a planet of oceans 〰
For millennia, the coralline rock outcrops now known as the Chagos islands existed in almost total isolation – alone and geologically adrift on the empty Indian Ocean. Too far east of the Seychelles and too far south of the Maldives to be settled, they served as distant life-rafts for lost fisherman and travellers as the other territories slowly evolved into thriving cultures. Amid the archipelago’s crystal clear waters, a teeming abundance of marine life carried on as it had for eons, with coral reefs spawning annually with the full moon and slowly rising. Then, with the arrival of European explorers, things got complicated.
The Portuguese, French and British successively named and claimed the islands, and a native population of fishermen, farmers, slaves and plantation workers emerged, composed mainly of people of Malay, Mauritian, African and Indian ancestry. In the 1960s, at the height of the Cold War, the UK and US set up an Air Force base on the island of Diego Garcia and forcibly expelled the entire population, first to the island of Peros Banhos and then to Mauritius, where they continue to face difficulties thanks to differences in language and skills. Today, the entire archipelago is off-limits except for visiting researchers and military personnel, creating a surreal juxtaposition as jet black American stealth bombers glide in to land above untouched, sparkling coral ecosystems.
Below the surface, beyond the politics, life is thriving. The Chagos Archipelago is currently one of the healthiest and least polluted marine ecosystems on the planet. Half of the Indian Ocean’s healthy reefs are found there, including the world’s largest coral atoll – the Great Chagos Bank. Home to over 310 coral and a thousand fish species, it also serves as a refuge and breeding ground for endangered sharks, whales, turtles and birds. And that’s just what we know – perched atop a submarine mountain range than stretches north to form the Maldives, the archipelago is surrounded by deep trenches, seamounts and oceanic ridges that are likely home to hundreds or even thousands of undiscovered species.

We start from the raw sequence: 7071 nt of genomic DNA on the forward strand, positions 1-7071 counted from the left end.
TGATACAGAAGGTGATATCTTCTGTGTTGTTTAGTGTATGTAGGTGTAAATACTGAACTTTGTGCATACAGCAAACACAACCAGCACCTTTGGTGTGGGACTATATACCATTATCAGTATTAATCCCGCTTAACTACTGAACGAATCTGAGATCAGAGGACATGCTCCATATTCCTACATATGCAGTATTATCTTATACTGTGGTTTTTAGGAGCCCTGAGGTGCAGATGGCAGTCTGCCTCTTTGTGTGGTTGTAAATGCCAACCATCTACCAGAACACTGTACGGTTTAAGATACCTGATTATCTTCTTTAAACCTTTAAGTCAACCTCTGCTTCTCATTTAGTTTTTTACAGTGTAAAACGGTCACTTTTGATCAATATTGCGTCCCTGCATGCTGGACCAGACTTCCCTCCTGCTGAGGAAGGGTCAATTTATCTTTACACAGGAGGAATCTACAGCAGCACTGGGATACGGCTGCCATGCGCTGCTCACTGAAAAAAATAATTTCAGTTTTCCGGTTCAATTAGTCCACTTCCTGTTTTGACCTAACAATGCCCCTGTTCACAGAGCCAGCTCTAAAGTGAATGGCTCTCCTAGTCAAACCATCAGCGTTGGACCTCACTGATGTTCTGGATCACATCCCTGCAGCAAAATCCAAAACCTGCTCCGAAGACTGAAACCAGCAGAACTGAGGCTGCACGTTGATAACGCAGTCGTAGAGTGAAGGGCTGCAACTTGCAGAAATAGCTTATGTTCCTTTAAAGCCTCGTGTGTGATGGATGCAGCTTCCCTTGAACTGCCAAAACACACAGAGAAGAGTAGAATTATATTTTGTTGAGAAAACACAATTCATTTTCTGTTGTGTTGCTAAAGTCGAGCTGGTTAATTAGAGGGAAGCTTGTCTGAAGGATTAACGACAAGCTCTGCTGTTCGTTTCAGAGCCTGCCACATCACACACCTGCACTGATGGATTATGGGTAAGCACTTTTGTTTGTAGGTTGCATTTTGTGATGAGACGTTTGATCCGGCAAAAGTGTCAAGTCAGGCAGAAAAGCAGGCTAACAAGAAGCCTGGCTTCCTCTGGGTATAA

Blue Hole, Belize
From the air, Belize’s Great Blue Hole appears as a perfectly circular void amid the speckled corals and shallow crystal waters of Lighthouse Reef. A mysterious blank in the seascape nearly a thousand feet across, it dwarfs the dive boats that meander in and out from the open sea. Gazing down, it’s impossible to see the bottom, over 400 feet below the waves. Instead, there is only deep, dark, perfect blue – like a hole in the very surface of the Earth.
Located some forty nautical miles offshore, this stunning geological formation lies beyond Belize’s vast barrier reef system; the world’s second-longest after Australia. A Caribbean atoll stretching 28 miles from north to south, Lighthouse is home to six islands dotted with palm trees, white sand beaches, iguanas and seabirds. Near its centre lies the Great Blue Hole. Even in satellite photos, the dark circle stands out from the shallows, an unreal geometric oddity in an otherwise turquoise dream. In its dark depths, divers have discovered corals, sharks and unmistakable clues to its ancient origins.